REVIEW by Steve Cooke
Man of Glass and Life of Glass by Andrea Sarginson
Author Andrea Sarginson tells me that ‘I began to write seriously as a member of Rochdale’s Touchstones Creative Writing Group.’
Her first book was Man of Glass and the second Life of Glass, which is a stand-alone follow-on.
Not only do the books make a cracking family read – they are also of great interest to fans of historical fiction and art-lovers alike.
They are set in the 1300s at the time of the Black Death. The first book covers a year in the life of a stained-glass apprentice and the second, the remainder of his life. They historically cover the effects of the medieval pandemic on his life and society in general.
In Man of Glass, she explores what might happen if modern medicine fails, how uncontrolled disease can cause society to fall apart, illustrates historical aspects of the plague, its impact on the art form of stained glass and vividly explores medieval life and medicine alongside hope and strength in adversity.
As rumours of a terrible plague reach gifted young glazing apprentice Amalric’s town, he dreads its arrival and despairs of the Church’s response and his village’s rampant superstition – but even he cannot deny the ominous portents that seem to abound. When the gruesome pestilence at last comes to Warren Horesby and neighbouring Meaux Abbey, Amalric and his family are blamed. Exposed to brutal recrimination, he is horribly injured in a vicious assault. Suddenly his survival depends on the care of a shy servant girl and the improbable support of the village priest and a newly qualified doctor of physic with pioneering ideas.
Can the village ever come to terms with the ravages of the plague? Can Amalric still hope to honour his family and fulfil his talent? And could there ever be hope for love?
Andrea Sarginson says, ‘I feel that I have written about what might have been. After all, who knows about the life of someone buried so long ago in a village church graveyard when records were seldom kept: who made the stained-glass windows of the fourteenth century; how the ordinary person with only the basic traditional healing methods reacted to the symptoms of the devastating pestilence; what it was like to be a doctor unable to help?’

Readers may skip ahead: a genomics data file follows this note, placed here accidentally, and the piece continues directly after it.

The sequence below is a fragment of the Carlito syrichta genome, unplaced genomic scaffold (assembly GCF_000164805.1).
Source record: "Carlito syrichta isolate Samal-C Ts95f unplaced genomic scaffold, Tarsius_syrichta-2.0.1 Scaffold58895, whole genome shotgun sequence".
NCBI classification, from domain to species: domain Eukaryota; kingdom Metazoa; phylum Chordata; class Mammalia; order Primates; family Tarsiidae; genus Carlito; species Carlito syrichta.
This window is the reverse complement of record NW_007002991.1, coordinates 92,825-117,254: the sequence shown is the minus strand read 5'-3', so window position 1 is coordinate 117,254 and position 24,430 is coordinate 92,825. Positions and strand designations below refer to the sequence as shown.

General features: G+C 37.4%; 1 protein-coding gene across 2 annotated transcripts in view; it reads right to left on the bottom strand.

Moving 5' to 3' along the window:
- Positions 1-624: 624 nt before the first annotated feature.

In Life of Glass Andrea asks, Can a pandemic colour our view of God?
Amalric and Edwin Faceby were still young men, ambitious to make their marks on the world, when the Great Plague of 1349 receded. But when recurring outbreaks brought further loss and unleashed social unrest, the brothers were driven apart, and master glazier Amalric was compelled to find a new and revolutionary vision for his craft.
Now an old man, Amalric has a final journey to make. Surrounded by his family, his life’s labour has been in vain, revisiting the tumultuous past and crossing paths with his brother once more with shattering results.
The terrible plagues of the Middle Ages influenced the people t left behind – and even their understanding of God, reflected in churches’ stained-glass windows – one of the primary mediums for teaching at that time.
Through the experiences of Amalric Faceby, a young master glazier with ambitious dreams for the future, whom we met in her first novel Man of Glass, we see how the consequences and humankind. But when he seeks to express these changes through his work, will – and should – they be accepted? profound insights to the period. As she describes the protagonist’s masterful artistry, she brings alive the vibrant designs and the theological influences and personal events that difficulties brought on by the recurring pestilence, and in Amalric’s brother we are presented with a very different way of responding to such challenging times, inviting us to question where we should put our faith.
Andrea comments, ‘I find history at its most powerful when, through literature, we experience it on a day-to-day basis through our protagonist’s eyes. But I could never have imagined when I started to write about an historical pandemic, the Black Death, that we were about to live through one ourselves, with all its fear of the unknown, its horrors for some, the controversies over how to deal with it, the wariness of others and the love that was also revealed. This second novel deals with the aftermath of the medieval plague just as we are now dealing with the aftermath of Covid.’
Andrea lives in Greater Manchester and since 2012 has been an Authorised Lay Minister in the Manchester Diocese. She first trained as a nurse, midwife, and operating theatre nurse teacher, and later as an art historian with interests in Christian art and stained glass. She approached retirement combining both art and medicine as an associate of the Arts for Health Department at Manchester Metropolitan University.
Life of Glass (ISBN: 9781912726691) is published by Instant Apostle and is available now from bookshops and online retailers. Fiction, paperback, 304pp, £10.99.